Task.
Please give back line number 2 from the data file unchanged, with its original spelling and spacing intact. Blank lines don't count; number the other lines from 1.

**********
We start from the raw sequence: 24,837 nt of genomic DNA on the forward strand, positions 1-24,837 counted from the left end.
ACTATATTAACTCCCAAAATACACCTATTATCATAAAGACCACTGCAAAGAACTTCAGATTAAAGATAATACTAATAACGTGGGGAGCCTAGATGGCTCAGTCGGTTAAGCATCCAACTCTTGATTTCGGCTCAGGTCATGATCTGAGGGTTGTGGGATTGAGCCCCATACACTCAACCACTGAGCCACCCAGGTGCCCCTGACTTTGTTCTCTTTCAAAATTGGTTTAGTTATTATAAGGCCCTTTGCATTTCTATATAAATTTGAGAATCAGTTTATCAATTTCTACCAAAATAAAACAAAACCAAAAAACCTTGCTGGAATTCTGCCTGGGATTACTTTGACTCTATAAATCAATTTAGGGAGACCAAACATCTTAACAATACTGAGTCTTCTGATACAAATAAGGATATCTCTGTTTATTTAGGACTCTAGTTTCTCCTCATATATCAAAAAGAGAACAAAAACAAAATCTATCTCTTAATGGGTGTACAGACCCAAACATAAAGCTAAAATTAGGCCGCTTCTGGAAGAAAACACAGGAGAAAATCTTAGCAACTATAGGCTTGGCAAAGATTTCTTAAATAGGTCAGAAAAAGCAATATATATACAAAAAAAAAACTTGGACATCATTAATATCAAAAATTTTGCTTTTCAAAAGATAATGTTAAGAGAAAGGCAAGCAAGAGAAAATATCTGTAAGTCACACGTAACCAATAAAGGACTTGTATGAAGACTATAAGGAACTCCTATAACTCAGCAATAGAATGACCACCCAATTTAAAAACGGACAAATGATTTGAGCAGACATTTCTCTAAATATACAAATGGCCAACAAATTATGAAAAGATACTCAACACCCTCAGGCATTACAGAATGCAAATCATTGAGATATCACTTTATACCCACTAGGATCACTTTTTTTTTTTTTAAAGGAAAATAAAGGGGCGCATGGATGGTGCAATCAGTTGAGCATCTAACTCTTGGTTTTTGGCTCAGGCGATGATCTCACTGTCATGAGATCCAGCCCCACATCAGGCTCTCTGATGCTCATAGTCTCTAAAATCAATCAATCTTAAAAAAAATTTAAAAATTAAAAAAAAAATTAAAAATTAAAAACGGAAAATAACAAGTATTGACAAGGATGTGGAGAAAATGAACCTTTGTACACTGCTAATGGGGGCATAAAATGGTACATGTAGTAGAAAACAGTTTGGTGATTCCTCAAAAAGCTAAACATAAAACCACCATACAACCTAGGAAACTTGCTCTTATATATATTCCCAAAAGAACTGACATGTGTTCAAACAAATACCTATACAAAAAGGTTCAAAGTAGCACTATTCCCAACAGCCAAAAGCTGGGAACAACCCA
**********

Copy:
ACTATATTAACTCCCAAAATACACCTATTATCATAAAGACCACTGCAAAGAACTTCAGATTAAAGATAATACTAATAACGTGGGGAGCCTAGATGGCTCAGTCGGTTAAGCATCCAACTCTTGATTTCGGCTCAGGTCATGATCTGAGGGTTGTGGGATTGAGCCCCATACACTCAACCACTGAGCCACCCAGGTGCCCCTGACTTTGTTCTCTTTCAAAATTGGTTTAGTTATTATAAGGCCCTTTGCATTTCTATATAAATTTGAGAATCAGTTTATCAATTTCTACCAAAATAAAACAAAACCAAAAAACCTTGCTGGAATTCTGCCTGGGATTACTTTGACTCTATAAATCAATTTAGGGAGACCAAACATCTTAACAATACTGAGTCTTCTGATACAAATAAGGATATCTCTGTTTATTTAGGACTCTAGTTTCTCCTCATATATCAAAAAGAGAACAAAAACAAAATCTATCTCTTAATGGGTGTACAGACCCAAACATAAAGCTAAAATTAGGCCGCTTCTGGAAGAAAACACAGGAGAAAATCTTAGCAACTATAGGCTTGGCAAAGATTTCTTAAATAGGTCAGAAAAAGCAATATATATACAAAAAAAAAACTTGGACATCATTAATATCAAAAATTTTGCTTTTCAAAAGATAATGTTAAGAGAAAGGCAAGCAAGAGAAAATATCTGTAAGTCACACGTAACCAATAAAGGACTTGTATGAAGACTATAAGGAACTCCTATAACTCAGCAATAGAATGACCACCCAATTTAAAAACGGACAAATGATTTGAGCAGACATTTCTCTAAATATACAAATGGCCAACAAATTATGAAAAGATACTCAACACCCTCAGGCATTACAGAATGCAAATCATTGAGATATCACTTTATACCCACTAGGATCACTTTTTTTTTTTTTAAAGGAAAATAAAGGGGCGCATGGATGGTGCAATCAGTTGAGCATCTAACTCTTGGTTTTTGGCTCAGGCGATGATCTCACTGTCATGAGATCCAGCCCCACATCAGGCTCTCTGATGCTCATAGTCTCTAAAATCAATCAATCTTAAAAAAAATTTAAAAATTAAAAAAAAAATTAAAAATTAAAAACGGAAAATAACAAGTATTGACAAGGATGTGGAGAAAATGAACCTTTGTACACTGCTAATGGGGGCATAAAATGGTACATGTAGTAGAAAACAGTTTGGTGATTCCTCAAAAAGCTAAACATAAAACCACCATACAACCTAGGAAACTTGCTCTTATATATATTCCCAAAAGAACTGACATGTGTTCAAACAAATACCTATACAAAAAGGTTCAAAGTAGCACTATTCCCAACAGCCAAAAGCTGGGAACAACCCA